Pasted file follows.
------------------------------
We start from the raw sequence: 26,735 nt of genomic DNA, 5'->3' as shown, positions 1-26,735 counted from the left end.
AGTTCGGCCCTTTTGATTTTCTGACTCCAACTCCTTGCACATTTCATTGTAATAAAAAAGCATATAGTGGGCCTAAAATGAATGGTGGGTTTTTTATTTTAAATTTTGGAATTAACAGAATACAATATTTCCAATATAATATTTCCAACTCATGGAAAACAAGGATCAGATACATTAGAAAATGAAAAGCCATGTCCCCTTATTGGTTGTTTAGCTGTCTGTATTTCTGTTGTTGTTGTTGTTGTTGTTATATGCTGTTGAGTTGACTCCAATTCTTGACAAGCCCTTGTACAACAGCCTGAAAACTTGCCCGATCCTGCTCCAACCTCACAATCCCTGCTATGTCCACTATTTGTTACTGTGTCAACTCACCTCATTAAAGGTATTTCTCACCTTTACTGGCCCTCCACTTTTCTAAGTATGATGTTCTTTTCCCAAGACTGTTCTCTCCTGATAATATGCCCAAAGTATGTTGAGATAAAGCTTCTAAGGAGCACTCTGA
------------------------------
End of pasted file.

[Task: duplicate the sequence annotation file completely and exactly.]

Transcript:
We start from the raw sequence: 26,735 nt of genomic DNA, 5'->3' as shown, positions 1-26,735 counted from the left end.
AGTTCGGCCCTTTTGATTTTCTGACTCCAACTCCTTGCACATTTCATTGTAATAAAAAAGCATATAGTGGGCCTAAAATGAATGGTGGGTTTTTTATTTTAAATTTTGGAATTAACAGAATACAATATTTCCAATATAATATTTCCAACTCATGGAAAACAAGGATCAGATACATTAGAAAATGAAAAGCCATGTCCCCTTATTGGTTGTTTAGCTGTCTGTATTTCTGTTGTTGTTGTTGTTGTTGTTATATGCTGTTGAGTTGACTCCAATTCTTGACAAGCCCTTGTACAACAGCCTGAAAACTTGCCCGATCCTGCTCCAACCTCACAATCCCTGCTATGTCCACTATTTGTTACTGTGTCAACTCACCTCATTAAAGGTATTTCTCACCTTTACTGGCCCTCCACTTTTCTAAGTATGATGTTCTTTTCCCAAGACTGTTCTCTCCTGATAATATGCCCAAAGTATGTTGAGATAAAGCTTCTAAGGAGCACTCTGA